On another subject, I’ve started work on tidying up the front doors. One has had a cracked glass for some time, not too noticeable with it being laminated and decorated with a stained glass design. So I got a replacement pane from a glaziers in town, fitted it and stripped the paint and lead strip from the other. We were sort of art deco, with straight lines and geometric shapes. I think we’re going all art nouveau this time… Watch this space…

This morning then, after Meg’s doggy-doctor visit and a grocery top-up from Tesco, we were away back down the cut to Bradley. First we had to push across to fill with water and dispose of the rubbish, then go up through Belmont Bridge to turn around at the Springs Branch junction.

Winding at the junction
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I was thinking about topping up the fuel tank as well, but the wharf was very busy. We’ll last another couple of weeks.

On the way back under Gallows Bridge we encountered the wide Endeavour, the SCAD (Skipton and Craven Action for Disability) boat. One of the half-hour trip boats from Pennine Cruisers nipped through the gap as the skipper held Endeavour back.DSCF4719

A bit further on, and it was a bit odd watching a boat seemingly disappear into a solid wall…DSCF4721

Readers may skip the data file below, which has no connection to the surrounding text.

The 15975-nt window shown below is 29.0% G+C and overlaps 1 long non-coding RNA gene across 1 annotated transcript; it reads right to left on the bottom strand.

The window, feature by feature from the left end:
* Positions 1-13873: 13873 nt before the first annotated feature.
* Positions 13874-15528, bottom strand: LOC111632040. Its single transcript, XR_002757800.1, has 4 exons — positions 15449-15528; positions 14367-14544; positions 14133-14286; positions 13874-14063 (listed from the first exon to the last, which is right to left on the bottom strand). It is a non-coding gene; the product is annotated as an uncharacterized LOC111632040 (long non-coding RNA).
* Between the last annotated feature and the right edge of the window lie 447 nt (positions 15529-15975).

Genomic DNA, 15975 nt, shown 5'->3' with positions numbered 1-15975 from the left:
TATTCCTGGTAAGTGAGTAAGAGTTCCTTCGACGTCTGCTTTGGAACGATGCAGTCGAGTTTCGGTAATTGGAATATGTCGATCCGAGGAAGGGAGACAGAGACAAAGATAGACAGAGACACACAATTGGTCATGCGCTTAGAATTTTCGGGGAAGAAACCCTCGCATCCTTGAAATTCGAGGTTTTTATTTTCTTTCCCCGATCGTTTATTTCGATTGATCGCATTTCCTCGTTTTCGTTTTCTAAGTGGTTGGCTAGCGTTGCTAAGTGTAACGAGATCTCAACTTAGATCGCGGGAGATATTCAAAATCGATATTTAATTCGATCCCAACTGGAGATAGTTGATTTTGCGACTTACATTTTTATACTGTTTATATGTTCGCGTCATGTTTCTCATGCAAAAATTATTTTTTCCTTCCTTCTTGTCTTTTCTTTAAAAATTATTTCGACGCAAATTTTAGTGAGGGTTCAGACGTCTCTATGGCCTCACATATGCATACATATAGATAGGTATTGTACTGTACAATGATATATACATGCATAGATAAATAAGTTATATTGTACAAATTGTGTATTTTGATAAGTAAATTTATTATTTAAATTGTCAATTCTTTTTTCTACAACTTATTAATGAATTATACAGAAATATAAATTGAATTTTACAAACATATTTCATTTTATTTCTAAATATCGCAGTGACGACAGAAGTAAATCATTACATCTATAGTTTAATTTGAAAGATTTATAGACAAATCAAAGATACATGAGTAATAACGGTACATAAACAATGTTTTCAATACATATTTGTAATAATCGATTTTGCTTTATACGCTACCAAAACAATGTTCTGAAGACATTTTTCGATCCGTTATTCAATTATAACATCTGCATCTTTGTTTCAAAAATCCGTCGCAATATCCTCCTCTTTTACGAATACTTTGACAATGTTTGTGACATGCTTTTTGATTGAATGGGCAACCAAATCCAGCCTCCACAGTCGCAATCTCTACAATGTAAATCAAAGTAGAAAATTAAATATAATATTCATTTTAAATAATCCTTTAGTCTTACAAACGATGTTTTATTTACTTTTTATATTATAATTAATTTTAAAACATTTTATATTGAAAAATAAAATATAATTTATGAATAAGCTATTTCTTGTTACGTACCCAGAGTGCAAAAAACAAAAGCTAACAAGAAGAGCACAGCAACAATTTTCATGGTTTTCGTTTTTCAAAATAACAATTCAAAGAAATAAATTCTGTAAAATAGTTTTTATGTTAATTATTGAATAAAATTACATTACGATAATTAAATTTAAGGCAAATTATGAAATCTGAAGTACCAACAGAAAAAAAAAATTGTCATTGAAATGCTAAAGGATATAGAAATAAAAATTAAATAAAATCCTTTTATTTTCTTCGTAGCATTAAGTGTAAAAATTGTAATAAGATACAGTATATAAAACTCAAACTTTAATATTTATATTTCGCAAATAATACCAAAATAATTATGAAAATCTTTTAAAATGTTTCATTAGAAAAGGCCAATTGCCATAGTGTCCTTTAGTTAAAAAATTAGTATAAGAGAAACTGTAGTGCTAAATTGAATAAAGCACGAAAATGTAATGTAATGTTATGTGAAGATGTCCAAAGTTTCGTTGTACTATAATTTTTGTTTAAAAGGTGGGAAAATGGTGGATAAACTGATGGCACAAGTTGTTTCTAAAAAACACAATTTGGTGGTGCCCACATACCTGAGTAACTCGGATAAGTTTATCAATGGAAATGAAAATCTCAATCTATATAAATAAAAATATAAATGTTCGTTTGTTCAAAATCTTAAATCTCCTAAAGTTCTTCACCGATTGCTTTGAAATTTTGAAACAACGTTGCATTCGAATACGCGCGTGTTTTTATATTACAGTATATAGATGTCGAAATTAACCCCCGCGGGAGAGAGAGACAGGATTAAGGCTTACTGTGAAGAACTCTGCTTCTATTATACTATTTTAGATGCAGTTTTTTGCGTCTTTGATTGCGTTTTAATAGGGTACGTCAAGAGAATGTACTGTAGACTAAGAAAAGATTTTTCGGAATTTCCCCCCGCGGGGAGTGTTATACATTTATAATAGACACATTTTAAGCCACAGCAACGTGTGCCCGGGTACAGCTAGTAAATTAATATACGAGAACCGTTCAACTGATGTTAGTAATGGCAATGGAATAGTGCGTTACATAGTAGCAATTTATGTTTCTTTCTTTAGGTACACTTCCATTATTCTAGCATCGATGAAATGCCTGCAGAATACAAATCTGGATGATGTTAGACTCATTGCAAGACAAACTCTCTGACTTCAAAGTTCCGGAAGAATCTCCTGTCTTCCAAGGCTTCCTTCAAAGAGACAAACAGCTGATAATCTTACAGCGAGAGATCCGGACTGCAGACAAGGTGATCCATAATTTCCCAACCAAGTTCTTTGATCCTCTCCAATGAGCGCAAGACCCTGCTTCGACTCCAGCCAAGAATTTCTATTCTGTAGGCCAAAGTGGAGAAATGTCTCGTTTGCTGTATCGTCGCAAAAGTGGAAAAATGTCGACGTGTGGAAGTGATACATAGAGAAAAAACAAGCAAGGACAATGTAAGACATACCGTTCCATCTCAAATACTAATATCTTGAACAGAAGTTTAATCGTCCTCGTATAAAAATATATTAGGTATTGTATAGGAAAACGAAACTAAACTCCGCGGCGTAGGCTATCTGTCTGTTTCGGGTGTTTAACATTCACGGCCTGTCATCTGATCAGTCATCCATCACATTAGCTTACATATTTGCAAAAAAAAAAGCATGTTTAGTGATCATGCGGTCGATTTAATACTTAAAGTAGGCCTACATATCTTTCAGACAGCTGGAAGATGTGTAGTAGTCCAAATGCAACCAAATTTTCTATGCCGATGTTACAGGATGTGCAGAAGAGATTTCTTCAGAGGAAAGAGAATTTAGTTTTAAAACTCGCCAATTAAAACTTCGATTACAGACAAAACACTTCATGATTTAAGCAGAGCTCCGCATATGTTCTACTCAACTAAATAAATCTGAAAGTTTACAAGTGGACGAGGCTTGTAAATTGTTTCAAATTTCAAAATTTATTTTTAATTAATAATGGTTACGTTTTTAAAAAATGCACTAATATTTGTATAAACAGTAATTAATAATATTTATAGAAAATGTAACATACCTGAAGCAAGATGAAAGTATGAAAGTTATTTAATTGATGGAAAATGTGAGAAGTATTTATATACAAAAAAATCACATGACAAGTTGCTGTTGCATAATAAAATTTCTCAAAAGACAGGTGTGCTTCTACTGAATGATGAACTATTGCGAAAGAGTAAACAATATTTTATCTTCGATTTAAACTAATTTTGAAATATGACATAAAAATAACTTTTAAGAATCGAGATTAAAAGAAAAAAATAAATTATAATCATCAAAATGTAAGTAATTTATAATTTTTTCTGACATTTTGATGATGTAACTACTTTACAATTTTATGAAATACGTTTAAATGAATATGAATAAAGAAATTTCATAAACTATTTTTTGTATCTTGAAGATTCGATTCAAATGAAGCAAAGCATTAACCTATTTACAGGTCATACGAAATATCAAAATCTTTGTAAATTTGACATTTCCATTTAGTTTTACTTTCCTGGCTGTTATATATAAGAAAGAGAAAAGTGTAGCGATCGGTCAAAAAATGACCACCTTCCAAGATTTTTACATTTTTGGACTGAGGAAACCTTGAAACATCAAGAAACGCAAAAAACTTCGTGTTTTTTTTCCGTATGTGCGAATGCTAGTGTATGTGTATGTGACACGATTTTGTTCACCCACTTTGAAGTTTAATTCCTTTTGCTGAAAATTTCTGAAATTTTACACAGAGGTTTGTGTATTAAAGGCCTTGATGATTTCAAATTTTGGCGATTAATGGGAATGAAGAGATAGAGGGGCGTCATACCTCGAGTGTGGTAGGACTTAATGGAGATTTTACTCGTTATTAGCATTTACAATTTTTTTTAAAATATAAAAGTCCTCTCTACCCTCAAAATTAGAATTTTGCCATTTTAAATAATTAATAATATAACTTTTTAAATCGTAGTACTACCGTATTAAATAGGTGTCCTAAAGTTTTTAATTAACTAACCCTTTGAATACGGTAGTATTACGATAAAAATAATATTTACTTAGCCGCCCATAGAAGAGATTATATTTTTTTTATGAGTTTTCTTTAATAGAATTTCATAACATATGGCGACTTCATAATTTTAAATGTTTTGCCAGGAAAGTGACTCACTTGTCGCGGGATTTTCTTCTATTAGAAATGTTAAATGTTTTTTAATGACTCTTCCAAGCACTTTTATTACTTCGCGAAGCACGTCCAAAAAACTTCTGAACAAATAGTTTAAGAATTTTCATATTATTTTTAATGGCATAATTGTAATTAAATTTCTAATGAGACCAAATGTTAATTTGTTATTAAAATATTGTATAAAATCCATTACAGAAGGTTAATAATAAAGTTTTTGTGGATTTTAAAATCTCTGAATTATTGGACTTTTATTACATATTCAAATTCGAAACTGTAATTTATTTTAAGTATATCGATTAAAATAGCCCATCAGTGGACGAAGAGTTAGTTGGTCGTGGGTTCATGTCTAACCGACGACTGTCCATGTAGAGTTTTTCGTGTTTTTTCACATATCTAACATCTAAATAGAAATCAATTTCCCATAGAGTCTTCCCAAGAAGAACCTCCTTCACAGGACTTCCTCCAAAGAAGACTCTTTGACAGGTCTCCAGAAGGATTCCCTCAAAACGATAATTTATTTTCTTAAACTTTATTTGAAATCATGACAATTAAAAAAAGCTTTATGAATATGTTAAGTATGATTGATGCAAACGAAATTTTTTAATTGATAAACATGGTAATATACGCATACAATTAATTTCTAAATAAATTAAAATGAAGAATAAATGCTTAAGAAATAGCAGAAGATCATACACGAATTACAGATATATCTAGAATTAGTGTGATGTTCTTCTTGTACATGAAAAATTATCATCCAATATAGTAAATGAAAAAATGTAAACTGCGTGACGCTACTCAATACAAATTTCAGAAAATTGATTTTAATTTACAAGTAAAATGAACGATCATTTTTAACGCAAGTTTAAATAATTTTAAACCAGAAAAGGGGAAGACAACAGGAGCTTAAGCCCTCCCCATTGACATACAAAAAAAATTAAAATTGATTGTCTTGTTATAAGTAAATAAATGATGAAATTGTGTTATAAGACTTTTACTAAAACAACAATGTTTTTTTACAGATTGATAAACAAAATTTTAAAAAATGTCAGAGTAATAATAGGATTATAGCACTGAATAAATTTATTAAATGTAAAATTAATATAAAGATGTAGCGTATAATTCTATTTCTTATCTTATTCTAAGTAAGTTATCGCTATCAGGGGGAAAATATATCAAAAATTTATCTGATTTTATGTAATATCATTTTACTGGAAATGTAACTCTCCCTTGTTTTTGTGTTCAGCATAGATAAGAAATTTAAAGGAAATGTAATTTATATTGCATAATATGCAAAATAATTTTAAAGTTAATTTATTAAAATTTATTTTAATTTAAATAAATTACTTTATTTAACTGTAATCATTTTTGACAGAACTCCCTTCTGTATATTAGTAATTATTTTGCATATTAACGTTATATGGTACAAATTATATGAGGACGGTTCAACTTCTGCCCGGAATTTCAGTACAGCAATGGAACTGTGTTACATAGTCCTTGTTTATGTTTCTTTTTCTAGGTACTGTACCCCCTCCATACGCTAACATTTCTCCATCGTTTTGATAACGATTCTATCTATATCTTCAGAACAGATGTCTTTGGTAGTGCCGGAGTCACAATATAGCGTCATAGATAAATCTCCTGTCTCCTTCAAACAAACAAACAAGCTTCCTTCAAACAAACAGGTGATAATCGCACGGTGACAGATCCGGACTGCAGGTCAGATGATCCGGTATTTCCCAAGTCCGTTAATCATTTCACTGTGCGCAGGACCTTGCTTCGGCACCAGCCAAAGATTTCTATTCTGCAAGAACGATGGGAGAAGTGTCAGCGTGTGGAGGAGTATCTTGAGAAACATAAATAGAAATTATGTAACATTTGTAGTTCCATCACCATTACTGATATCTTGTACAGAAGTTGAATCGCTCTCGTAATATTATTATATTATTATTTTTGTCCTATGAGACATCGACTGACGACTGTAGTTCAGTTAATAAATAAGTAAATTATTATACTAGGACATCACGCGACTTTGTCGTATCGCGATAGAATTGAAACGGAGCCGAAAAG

…but he was going into Pennine Cruisers dry dock.DSCF4722

We were lucky at Snaygill Swing Bridge, the charity boat Adams Ark had arrived at the other side moments before, and a party of energetic teenagers soon had the bridge open and waved us through.DSCF4723

The sky had been grey most of the morning, and a fine drizzle started to fall but only lasted 10 minutes.
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By the time we reached Bradley I was dry again.

Moored at Bradley
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We’ll be here for a few days again.

Carol (Still Rockin’) rang this morning to wish me happy birthday, but also to point out that I’d not published any comments for the last couple of weeks. I rely on email notifications of pending comments, and I‘d not been receiving any, so assumed that there were none outstanding. After all, I’ve not been posting much recently, and what I have written has been pretty inane stuff. Anyway it turns out that there are 17, going back a couple of months! They are all published now, apologies to all of you to whom I’ve not replied. I‘ll check my email settings, but meanwhile I’ll keep an eye on the comments section of the blogger dashboard menu.